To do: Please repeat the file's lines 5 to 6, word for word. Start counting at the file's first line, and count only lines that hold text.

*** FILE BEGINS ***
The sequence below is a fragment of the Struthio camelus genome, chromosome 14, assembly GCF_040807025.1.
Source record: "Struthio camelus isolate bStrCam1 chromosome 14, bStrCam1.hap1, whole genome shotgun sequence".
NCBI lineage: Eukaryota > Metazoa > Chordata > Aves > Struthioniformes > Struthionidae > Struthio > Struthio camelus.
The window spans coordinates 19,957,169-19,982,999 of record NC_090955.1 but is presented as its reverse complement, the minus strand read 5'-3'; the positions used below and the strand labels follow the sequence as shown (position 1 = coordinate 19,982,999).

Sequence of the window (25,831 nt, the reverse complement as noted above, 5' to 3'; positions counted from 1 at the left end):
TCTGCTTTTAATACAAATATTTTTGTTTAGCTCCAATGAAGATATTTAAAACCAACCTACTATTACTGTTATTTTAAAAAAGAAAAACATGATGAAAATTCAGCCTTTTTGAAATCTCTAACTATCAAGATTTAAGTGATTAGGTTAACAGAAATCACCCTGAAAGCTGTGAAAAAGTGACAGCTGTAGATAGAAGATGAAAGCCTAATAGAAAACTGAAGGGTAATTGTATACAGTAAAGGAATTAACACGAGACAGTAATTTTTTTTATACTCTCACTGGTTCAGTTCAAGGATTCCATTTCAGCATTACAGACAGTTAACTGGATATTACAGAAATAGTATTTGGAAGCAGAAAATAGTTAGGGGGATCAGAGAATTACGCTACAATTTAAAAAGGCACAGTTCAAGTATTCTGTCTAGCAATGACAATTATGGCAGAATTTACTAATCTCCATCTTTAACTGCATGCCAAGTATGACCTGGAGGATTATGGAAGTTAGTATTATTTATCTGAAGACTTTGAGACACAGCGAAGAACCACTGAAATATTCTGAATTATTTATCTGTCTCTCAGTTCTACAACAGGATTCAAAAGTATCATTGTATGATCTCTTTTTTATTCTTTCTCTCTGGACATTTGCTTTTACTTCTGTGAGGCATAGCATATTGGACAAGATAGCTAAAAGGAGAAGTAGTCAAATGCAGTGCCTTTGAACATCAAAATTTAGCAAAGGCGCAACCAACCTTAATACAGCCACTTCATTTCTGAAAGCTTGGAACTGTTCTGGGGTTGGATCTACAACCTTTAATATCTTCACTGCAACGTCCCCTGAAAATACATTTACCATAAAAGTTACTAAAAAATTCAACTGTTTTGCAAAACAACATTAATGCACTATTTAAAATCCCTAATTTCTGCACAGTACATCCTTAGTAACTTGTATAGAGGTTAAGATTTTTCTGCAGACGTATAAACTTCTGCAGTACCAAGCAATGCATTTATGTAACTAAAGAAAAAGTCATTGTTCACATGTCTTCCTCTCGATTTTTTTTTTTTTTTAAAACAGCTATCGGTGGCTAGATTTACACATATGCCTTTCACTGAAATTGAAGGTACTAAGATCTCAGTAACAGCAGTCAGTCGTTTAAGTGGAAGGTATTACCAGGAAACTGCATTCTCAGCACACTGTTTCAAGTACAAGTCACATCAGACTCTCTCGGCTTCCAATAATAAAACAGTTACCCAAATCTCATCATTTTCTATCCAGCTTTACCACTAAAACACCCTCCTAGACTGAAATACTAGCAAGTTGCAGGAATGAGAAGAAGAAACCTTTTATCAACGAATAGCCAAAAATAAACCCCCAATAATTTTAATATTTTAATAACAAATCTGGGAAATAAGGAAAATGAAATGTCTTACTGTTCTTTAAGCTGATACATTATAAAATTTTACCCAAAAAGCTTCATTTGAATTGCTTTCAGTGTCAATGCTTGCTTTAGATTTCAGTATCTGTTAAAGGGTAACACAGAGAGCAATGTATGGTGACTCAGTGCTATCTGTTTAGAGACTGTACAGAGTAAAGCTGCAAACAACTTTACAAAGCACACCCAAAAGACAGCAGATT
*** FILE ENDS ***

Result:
Sequence of the window (25,831 nt, the reverse complement as noted above, 5' to 3'; positions counted from 1 at the left end):
TCTGCTTTTAATACAAATATTTTTGTTTAGCTCCAATGAAGATATTTAAAACCAACCTACTATTACTGTTATTTTAAAAAAGAAAAACATGATGAAAATTCAGCCTTTTTGAAATCTCTAACTATCAAGATTTAAGTGATTAGGTTAACAGAAATCACCCTGAAAGCTGTGAAAAAGTGACAGCTGTAGATAGAAGATGAAAGCCTAATAGAAAACTGAAGGGTAATTGTATACAGTAAAGGAATTAACACGAGACAGTAATTTTTTTTATACTCTCACTGGTTCAGTTCAAGGATTCCATTTCAGCATTACAGACAGTTAACTGGATATTACAGAAATAGTATTTGGAAGCAGAAAATAGTTAGGGGGATCAGAGAATTACGCTACAATTTAAAAAGGCACAGTTCAAGTATTCTGTCTAGCAATGACAATTATGGCAGAATTTACTAATCTCCATCTTTAACTGCATGCCAAGTATGACCTGGAGGATTATGGAAGTTAGTATTATTTATCTGAAGACTTTGAGACACAGCGAAGAACCACTGAAATATTCTGAATTATTTATCTGTCTCTCAGTTCTACAACAGGATTCAAAAGTATCATTGTATGATCTCTTTTTTATTCTTTCTCTCTGGACATTTGCTTTTACTTCTGTGAGGCATAGCATATTGGACAAGATAGCTAAAAGGAGAAGTAGTCAAATGCAGTGCCTTTGAACATCAAAATTTAGCAAAGGCGCAACCAACCTTAATACAGCCACTTCATTTCTGAAAGCTTGGAACTGTTCTGGGGTTGGATCTACAACCTTTAATATCTTCACTGCAACGTCCCCTGAAAATACATTTACCATAAAAGTTACTAAAAAATTCAACTGTTTTGCAAAACAACATTAATGCACTATTTAAAATCCCTAATTTCTGCACAGTACATCCTTAGTAACTTGTATAGAGGTTAAGATTTTTCTGCAGACGTATAAACTTCTGCAGTACCAAGCAATGCATTTATGTAACTAAAGAAAAAGTCATTGTTCACATGTCTTCCTCTCGATTTTTTTTTTTTTTTAAAACAGCTATCGGTGGCTAGATTTACACATATGCCTTTCACTGAAATTGAAGGTACTAAGATCTCAGTAACAGCAGTCAGTCGTTTAAGTGGAAGGTATTACCAGGAAACTGCATTCTCAGCACACTGTTTCAAGTACAAGTCACATCAGACTCTCTCGGCTTCCAATAATAAAACAGTTACCCAAATCTCATCATTTTCTATCCAGCTTTACCACTAAAACACCCTCCTAGACTGAAATACTAGCAAGTTGCAGGAATGAGAAGAAGAAACCTTTTATCAACGAATAGCCAAAAATAAACCCCCAATAATTTTAATATTTTAATAACAAATCTGGGAAATAAGGAAAATGAAATGTCTTACTGTTCTTTAAGCTGATACATTATAAAATTTTACCCAAAAAGCTTCATTTGAATTGCTTTCAGTGTCAATGCTTGCTTTAGATTTCAGTATCTGTTAAAGGGTAACACAGAGAGCAATGTATGGTGACTCAGTGCTATCTGTTTAGAGACTGTACAGAGTAAAGCTGCAAACAACTTTACAAAGCACACCCAAAAGACAGCAGATT